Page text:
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April news - build better habits and have some FUN!

Using military strategy to build better habits Some of you may know that John is an ex SAS Marine and served in the South African Marine corps for 2 years in his youth. Our news letter today is based on Sun Tzu who was a legendary military strategist in ancient China and is the author of the famous book, The Arts of War. He was a master of “soft power” and the father of “agile warfare.” Whenever possible, he preferred to win without fighting or, at the very least, to win the easiest battles first. Sun Tzu's teaching extends well beyond the field of battle and is rather focused on finding the easiest way to achieve a specific goal. His approaches can be applied to everything from business growth and goal setting to weight loss and habit formation.Too often, we try to build new habits, achieve big goals, and “win at life” through sheer force. Sometimes we tend to try fight our battles directly and attack the enemy — in this case, our bad habits — at the point where they are strongest. For example:

  • We try to follow a strict diet while we are out to dinner with friends.

  • We try to write a book in a noisy environment.

  • We try to eat healthy in a house filled with sweets and sugar.

  • We try to do our homework with the television on.

  • We try to concentrate while using a smartphone filled with social media apps, games, and other distractions.

Anyone nodding their heads at this point? Yep we sure are!

And when we fall off course and fail to achieve our goals, we blame ourselves for “not wanting it badly enough” or not being focused or not having enough willpower. In many cases, however, failure is not a result of poor willpower, but a result of poor strategy.

Good military leaders start by winning easy battles and improving their position. They wait until the opposition is weakened and morale is low before they take on their foe directly. Why start a war by fighting battles in areas that are well-defended? Why start new habits in an environment that makes progress difficult?

Sun Tzu would never lead his army into a battle where the terrain was not to his advantage. He would not begin by attacking the point where the enemy is strongest. Similarly, we should make easy improvements to our habits first, build our strength, and establish a better position from which to attack the most difficult changes.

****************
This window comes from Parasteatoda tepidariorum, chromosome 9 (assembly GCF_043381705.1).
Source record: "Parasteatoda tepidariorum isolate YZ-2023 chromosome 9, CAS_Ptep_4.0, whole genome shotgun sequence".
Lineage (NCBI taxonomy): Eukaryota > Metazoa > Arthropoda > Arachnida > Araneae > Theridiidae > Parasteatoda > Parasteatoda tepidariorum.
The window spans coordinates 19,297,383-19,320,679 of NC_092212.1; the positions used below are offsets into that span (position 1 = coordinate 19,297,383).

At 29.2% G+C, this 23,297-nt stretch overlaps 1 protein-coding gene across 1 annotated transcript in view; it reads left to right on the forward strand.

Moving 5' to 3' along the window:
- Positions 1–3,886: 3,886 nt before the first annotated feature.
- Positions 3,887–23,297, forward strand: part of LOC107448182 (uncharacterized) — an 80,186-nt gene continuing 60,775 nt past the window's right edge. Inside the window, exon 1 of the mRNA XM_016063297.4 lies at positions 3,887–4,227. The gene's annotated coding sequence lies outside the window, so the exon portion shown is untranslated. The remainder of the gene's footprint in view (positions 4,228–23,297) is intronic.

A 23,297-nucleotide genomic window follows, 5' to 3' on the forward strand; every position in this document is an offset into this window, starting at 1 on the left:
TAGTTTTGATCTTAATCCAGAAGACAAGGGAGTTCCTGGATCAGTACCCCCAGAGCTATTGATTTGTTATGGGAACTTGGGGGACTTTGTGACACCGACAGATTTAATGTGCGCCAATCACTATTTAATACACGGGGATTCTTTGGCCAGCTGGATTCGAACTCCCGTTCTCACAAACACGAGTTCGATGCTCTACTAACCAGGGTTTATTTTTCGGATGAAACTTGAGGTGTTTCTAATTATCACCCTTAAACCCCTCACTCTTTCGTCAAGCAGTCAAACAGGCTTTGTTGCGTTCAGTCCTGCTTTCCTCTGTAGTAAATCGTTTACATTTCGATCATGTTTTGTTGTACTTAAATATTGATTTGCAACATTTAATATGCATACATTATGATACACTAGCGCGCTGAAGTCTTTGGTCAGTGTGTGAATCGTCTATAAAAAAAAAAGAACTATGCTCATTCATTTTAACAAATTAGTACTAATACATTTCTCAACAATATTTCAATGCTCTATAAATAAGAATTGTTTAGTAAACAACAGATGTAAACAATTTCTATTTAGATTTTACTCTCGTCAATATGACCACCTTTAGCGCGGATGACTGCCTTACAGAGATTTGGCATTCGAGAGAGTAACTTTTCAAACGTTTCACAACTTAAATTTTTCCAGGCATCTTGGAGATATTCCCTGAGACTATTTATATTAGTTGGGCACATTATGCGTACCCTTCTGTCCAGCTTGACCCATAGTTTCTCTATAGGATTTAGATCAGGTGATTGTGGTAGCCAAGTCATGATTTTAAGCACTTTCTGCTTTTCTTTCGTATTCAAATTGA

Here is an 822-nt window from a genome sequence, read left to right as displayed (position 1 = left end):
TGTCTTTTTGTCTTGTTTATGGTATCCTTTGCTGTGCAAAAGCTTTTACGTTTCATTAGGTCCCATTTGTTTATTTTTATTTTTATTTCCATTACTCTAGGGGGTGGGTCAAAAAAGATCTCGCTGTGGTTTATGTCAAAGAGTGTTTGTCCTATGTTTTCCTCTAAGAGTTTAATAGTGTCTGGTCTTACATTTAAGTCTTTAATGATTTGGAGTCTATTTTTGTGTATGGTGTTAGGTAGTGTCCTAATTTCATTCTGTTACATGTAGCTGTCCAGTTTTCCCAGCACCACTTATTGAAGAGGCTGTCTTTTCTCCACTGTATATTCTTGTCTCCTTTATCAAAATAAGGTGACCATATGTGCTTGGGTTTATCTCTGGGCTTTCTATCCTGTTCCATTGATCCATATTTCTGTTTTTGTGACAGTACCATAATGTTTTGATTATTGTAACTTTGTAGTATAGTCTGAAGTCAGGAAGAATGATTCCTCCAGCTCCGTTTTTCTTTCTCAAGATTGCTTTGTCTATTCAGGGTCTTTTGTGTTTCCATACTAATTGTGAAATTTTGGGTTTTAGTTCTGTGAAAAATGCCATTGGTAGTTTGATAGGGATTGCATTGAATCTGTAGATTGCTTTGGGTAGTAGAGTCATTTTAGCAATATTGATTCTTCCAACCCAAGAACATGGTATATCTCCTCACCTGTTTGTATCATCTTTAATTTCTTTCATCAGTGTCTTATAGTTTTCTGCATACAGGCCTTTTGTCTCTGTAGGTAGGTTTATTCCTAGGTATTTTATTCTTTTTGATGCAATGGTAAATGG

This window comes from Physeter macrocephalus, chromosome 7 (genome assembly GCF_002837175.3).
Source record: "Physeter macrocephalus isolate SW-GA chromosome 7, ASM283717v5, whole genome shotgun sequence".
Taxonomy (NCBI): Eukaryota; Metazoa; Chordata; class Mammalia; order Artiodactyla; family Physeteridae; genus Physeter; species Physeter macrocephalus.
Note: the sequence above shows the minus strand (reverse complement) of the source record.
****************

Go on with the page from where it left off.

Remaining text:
Fight Battles You Are Destined to Win!

Becoming better is not simply a matter of willpower or work ethic. It’s also a matter of strategy. What people assume is a lack of willpower or an unwillingness to change is often simply a consequence of trying to build good habits in bad environments.

  • If you are trying to read more books, don’t do it in a room filled with video games, Netflix, and a television. Move to a less distracting environment.

  • If you’re very overweight, don’t try to follow a workout program for college athletes. You can get there eventually, but that’s not a battle you need to fight right now. Start with a manageable change.

  • If you’re surrounded by people who tear down your goals, then work on your projects in a different location or reach out to like-minded people.

  • If you’re trying to stick to a writing habit when your kids are home from school and your house is in chaos, then work on it at a different time. Switch to a time of less resistance.

Build your habits where it is easy to do so. Re-define the situation. Create a game where the odds are stacked in your favor.

It sounds simple, but how often do you find yourself fighting difficult battles and ignoring easy ones? There is plenty of time to fight the difficult battles. Win the easy battles first. Do the things that lead to easy gains fist before looking at the areas where there are harder gains.

And about adventure! for all you couples out there... Our next adventure is kayaking from Puhoi Valley to Wenderholm Regional Park where we will end with a BBQ picnic

We paddle downriver (on an outgoing tide to make it even more enjoyable) through native bush, farmland and down into the mangrove forest. Along the way herons, pukekos, kingfishers and other water-minded birds flit in and out of the trees.

We will then meander on down the wide estuary to the Wenderholm Regional Park with it’s stunning Pohutukawa fringed beaches, ending our adventure with a delicious picnic BBQ to fill our hungry tummy's, at the Regional Park. Along with something to quench the thirst too, of course :)

You can find more information about our adventures in our meetup group Well, that's it for us for now. We do hope you have found info helpful and do hope to see some of you joining us for a few cool adventures. Onwards and Upwards! Kim & John

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